Respectfully, the Army is not a force of moderation. They are following a long-cherished regional strategic plan that has nothing to do with our alleged “fickleness.” Given China’s monetary support of the regime, I wager the Pakistani Army/ISI will continue to think they can play various networks to their advantage. 2014 or no. Sorry to be so cynical. I hope I am wrong.

12 thoughts on “The Super Sweet Strategery of Strategic Depth”

  1. OTOH, there is this (and maybe this is what Max Boot is getting at):

    As talks with the Taliban gain momentum, Afghan president Hamid Karzai is purging his government of anti-Taliban and pro-Western officials. This week’s sacking of Dr. Davood Moradian, senior policy adviser at the Foreign Ministry, was the latest in a series of dismissals and forced resignations of senior officials who oppose Karzai’s outreach to the Taliban and Pakistan (see Rah-e Nejat Daily, Tolo News, Afghan Paper).

    The Coalition for Change and Hope, chaired by Dr. Abdullah Abdullah, Karzai’s chief rival in the 2009 election, had earlier warned that ten to eleven key government officials would be soon sacked or would be forced to resign due to their disagreements with Karzai’s reconciliatory approach to the Taliban and Pakistan, including Karzai’s spokesperson Waheed Omar and national security advisor Rangin Dadfar Spanta (Afghan Paper). Omar resigned on Monday (Cheragh Daily), and Spanta is also said to have offered his resignation but the president has not accepted it yet (Afghan Paper).

    Karzai, who has had a troubled relationship with the Obama administration over the past two years, has been seeking alternative allies for his survival. He has intensified efforts to reconcile with the Taliban leaders and tried to improve relations with Pakistan. He has also replaced many pro-West, anti-Taliban officials. Last year, he sacked intelligence chief Amrullah Saleh and interior minister Hanif Atmar, both described by Western officials as the most capable members of Karzai’s government. Saleh had publicly opposed talks with the Taliban without preconditions and accused the Pakistani military and intelligence agency of supporting terrorist groups.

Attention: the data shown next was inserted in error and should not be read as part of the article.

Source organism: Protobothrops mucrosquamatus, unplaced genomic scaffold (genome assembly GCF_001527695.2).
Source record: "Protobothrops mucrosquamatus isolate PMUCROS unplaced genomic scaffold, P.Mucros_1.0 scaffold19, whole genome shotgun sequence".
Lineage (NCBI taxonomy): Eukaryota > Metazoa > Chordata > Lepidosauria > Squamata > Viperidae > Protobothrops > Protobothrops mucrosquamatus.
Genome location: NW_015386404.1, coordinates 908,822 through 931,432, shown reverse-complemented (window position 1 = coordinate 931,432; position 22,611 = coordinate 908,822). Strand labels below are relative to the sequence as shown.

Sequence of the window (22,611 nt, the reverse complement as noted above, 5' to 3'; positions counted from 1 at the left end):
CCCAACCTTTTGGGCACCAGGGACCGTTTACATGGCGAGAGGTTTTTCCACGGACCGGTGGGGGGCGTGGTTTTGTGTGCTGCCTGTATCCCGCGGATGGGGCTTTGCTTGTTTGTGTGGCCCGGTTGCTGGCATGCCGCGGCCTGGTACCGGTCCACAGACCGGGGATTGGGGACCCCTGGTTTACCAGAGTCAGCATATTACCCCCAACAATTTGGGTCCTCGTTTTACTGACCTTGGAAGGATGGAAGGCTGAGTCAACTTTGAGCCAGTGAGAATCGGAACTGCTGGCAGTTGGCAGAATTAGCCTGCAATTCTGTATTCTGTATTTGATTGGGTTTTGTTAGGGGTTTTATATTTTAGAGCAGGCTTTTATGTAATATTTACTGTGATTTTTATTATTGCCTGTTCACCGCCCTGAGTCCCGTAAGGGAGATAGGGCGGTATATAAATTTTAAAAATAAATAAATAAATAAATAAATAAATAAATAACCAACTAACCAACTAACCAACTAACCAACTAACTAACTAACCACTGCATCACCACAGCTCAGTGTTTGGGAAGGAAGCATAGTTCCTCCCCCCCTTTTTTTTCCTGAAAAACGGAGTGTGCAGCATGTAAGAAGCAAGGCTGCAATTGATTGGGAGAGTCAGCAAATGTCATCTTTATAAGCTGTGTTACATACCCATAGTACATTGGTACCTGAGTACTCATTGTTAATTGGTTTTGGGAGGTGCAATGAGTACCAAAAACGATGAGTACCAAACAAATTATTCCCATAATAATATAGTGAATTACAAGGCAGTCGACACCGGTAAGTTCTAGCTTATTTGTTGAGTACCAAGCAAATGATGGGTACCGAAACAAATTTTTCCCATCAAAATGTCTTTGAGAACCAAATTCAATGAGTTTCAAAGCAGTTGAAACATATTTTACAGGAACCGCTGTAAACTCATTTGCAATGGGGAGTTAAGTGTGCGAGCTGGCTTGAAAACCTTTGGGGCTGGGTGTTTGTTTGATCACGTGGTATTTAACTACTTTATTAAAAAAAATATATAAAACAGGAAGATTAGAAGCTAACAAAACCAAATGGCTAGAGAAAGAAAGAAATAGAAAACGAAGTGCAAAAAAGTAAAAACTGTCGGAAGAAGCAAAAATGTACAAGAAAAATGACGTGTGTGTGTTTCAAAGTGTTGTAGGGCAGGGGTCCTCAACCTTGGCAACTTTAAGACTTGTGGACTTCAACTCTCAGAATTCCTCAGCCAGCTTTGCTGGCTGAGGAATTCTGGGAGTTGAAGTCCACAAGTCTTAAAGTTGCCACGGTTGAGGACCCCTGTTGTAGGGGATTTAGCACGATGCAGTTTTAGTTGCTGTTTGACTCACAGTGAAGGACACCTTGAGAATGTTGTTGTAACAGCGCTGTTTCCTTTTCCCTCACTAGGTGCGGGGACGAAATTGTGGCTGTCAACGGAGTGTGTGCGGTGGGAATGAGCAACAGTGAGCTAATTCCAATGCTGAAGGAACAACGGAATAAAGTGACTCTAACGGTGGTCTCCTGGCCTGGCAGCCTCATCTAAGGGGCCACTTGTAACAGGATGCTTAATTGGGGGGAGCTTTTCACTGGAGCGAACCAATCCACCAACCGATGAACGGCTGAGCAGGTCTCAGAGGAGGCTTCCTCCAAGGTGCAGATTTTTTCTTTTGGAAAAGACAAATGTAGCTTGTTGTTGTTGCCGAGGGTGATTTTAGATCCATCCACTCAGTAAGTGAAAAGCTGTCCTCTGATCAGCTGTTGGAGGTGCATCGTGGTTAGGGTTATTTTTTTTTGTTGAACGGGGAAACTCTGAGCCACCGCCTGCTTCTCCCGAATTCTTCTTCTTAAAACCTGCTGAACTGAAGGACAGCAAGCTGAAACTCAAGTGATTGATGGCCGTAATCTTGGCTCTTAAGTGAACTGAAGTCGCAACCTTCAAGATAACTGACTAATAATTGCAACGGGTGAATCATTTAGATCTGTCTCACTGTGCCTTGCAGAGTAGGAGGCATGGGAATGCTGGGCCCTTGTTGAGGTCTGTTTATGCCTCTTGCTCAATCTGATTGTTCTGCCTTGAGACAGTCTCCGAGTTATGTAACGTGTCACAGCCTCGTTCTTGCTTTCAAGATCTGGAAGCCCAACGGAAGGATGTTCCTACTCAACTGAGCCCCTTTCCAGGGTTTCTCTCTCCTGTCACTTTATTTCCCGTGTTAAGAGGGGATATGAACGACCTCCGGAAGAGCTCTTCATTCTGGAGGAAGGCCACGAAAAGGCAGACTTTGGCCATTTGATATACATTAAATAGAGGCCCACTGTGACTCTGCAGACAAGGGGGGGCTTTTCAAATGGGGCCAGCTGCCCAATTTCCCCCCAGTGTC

The removal of competent and pro-Western officials is undermining current efforts to defeat the Taliban and improve governance in the country. It also a sign that Obama’s repeated willingness to offer timelines to assuage his domestic base is having a very negative effect on Afghanistan’s security.

    – Madhu

  2. The nation-state model doesn’t fit. The nukes take Indo-Pak major conflict off the table. We are dealing with individual players who are, to a western mind, inscrutable. It’s warlord time all the way down.

    Our strategic objectives have been met – no more state supported AQ. We have given them a whiff of the grape and this time it worked.

    I am an unrepentant hawk. That conflict is now more trouble that its worth.

  3. I concluded a year ago that Afghanistan is not worth the effort to “save” it. Pakistan is milking us and our natural ally is India. I said this a year ago and haven’t changed my mind.

    Al Qeada has already moved on to Yemen and other places. Our most serious terrorist risk now is probably home grown. A relative who is a FBI agent has told me that they are very concerned about recruitment in prison, mostly of angry young black criminals.

  4. It’s no surprise to anyone that’s read my comments or posts around here – or elsewhere – that I have been skeptical of our overarching strategies in Afghanistan so I tend to agree with much of what both of you have said.

    We do have larger important long-term interests in South Asia and Asia “et al” so the poor quality thinking about the region evidenced by our foreign policy political types (in this administration and the last) has me worried.

    I have a theory that the poor theorizing is one more piece of evidence that our legacy cultures of the late twentieth century have broken down or are inadequate.